LONDON (Reuters) - State-backed Royal Bank of Scotland may need to pay $13 billion to settle claims it misled investors in mortgage-backed securities, according to documents filed in a U.S. court.
The size of the potential settlement could make it more difficult for Britain’s finance ministry to proceed with its plan to start selling the government’s 78 percent stake in the bank in coming months, industry sources say.
The estimate was made in a filing by Philippe Selendy, a lawyer for Quinn Emanuel, which has brought the case for the U.S. Federal Housing Finance Agency and is based upon a previous judgement in a separate case involving RBS.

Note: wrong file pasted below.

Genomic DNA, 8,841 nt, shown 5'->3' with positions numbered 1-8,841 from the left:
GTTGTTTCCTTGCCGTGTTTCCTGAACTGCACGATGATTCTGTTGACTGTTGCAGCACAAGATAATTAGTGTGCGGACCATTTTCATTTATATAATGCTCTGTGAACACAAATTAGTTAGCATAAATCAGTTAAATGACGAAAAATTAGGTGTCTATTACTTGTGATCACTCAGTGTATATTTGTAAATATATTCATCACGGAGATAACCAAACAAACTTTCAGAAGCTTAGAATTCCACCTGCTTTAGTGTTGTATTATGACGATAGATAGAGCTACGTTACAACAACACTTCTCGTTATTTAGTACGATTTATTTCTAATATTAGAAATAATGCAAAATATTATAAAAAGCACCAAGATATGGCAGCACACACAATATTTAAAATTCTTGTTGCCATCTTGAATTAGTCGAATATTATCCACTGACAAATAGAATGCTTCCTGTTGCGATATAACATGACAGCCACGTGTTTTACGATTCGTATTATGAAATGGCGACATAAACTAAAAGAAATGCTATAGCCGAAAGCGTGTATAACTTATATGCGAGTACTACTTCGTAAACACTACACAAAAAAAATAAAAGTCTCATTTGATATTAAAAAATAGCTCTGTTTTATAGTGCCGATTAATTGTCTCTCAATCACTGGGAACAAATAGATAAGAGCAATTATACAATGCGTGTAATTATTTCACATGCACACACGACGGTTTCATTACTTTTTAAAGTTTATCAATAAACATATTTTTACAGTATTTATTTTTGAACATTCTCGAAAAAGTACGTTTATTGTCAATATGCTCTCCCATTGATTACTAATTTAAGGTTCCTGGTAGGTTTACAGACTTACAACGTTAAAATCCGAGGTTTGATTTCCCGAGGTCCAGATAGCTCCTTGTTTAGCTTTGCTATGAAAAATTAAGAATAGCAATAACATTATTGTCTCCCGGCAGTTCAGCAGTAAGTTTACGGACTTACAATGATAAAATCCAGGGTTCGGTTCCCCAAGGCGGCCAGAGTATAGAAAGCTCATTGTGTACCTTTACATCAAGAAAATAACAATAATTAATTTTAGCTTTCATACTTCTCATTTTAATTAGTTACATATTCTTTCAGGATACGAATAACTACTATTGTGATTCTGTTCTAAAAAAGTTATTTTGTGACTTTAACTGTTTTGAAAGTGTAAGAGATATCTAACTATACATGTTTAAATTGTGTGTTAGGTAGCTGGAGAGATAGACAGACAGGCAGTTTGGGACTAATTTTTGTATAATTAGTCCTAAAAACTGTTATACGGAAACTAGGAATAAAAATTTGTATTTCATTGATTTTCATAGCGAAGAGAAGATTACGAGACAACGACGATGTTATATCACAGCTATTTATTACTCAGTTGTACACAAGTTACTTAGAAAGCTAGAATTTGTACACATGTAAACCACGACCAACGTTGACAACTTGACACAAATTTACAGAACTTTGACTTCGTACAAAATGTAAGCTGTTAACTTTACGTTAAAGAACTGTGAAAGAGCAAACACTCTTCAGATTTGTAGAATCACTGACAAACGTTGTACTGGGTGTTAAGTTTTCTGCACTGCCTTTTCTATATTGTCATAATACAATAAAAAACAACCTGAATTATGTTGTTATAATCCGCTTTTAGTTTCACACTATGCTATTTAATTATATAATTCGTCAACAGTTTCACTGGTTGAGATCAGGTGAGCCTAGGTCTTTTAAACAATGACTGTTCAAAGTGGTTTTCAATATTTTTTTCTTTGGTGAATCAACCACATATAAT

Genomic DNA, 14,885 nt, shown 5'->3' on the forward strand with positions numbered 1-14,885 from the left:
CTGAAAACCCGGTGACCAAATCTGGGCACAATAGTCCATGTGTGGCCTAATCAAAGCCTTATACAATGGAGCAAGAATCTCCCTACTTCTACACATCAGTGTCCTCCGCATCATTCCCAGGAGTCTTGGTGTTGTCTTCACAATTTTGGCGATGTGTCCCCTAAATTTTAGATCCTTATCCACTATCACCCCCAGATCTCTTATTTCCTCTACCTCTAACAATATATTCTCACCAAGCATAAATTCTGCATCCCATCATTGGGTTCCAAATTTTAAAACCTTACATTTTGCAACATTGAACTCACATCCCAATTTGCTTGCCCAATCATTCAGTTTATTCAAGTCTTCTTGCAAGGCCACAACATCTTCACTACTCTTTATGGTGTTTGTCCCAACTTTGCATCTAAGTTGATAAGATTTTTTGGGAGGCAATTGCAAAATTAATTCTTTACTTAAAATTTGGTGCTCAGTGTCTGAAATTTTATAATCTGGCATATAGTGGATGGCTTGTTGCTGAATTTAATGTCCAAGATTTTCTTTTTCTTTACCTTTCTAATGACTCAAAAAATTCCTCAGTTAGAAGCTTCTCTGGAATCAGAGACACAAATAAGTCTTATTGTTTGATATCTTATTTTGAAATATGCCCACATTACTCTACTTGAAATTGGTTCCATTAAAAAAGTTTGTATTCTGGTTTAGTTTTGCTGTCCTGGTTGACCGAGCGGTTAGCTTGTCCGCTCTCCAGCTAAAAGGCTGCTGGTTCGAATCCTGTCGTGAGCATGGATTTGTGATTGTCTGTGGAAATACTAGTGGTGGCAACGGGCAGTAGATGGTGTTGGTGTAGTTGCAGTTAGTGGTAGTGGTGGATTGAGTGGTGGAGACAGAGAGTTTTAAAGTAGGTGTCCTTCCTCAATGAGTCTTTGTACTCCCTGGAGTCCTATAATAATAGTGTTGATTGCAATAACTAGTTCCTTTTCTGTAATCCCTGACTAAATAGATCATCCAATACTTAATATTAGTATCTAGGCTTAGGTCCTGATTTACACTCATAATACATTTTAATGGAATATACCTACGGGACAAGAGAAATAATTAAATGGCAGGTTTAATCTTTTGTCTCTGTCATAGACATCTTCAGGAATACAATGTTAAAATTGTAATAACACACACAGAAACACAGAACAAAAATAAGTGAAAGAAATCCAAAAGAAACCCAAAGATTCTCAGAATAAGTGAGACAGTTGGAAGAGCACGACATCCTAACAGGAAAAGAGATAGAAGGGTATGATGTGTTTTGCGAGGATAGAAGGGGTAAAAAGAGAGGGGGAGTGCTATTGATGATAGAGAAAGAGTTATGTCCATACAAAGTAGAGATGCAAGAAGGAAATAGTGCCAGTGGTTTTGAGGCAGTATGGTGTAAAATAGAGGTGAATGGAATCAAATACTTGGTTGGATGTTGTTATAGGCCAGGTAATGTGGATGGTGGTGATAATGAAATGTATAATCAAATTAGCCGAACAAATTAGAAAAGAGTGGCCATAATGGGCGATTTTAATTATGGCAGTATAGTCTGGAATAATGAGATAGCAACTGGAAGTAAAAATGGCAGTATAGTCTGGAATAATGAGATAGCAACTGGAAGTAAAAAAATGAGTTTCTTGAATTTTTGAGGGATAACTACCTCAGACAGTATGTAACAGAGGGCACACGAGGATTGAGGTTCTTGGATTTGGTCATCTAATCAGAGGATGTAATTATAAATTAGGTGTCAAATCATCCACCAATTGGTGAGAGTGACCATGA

Nomura and RBS were ordered last month to pay a collective $806 million for making false statements in selling mortgage-backed securities to Fannie Mae and Freddie Mac.
RBS has so far set aside 1.9 billion pounds ($3 billion) to deal with the claims, which relate to the sale of about $32 billion of mortgage-backed debt in the United States.
Analysts have told Reuters they expect RBS to have to pay anything between 3 billion and 9 billion pounds to settle the matter. RBS declined to comment. ($1 = 0.6404 pounds)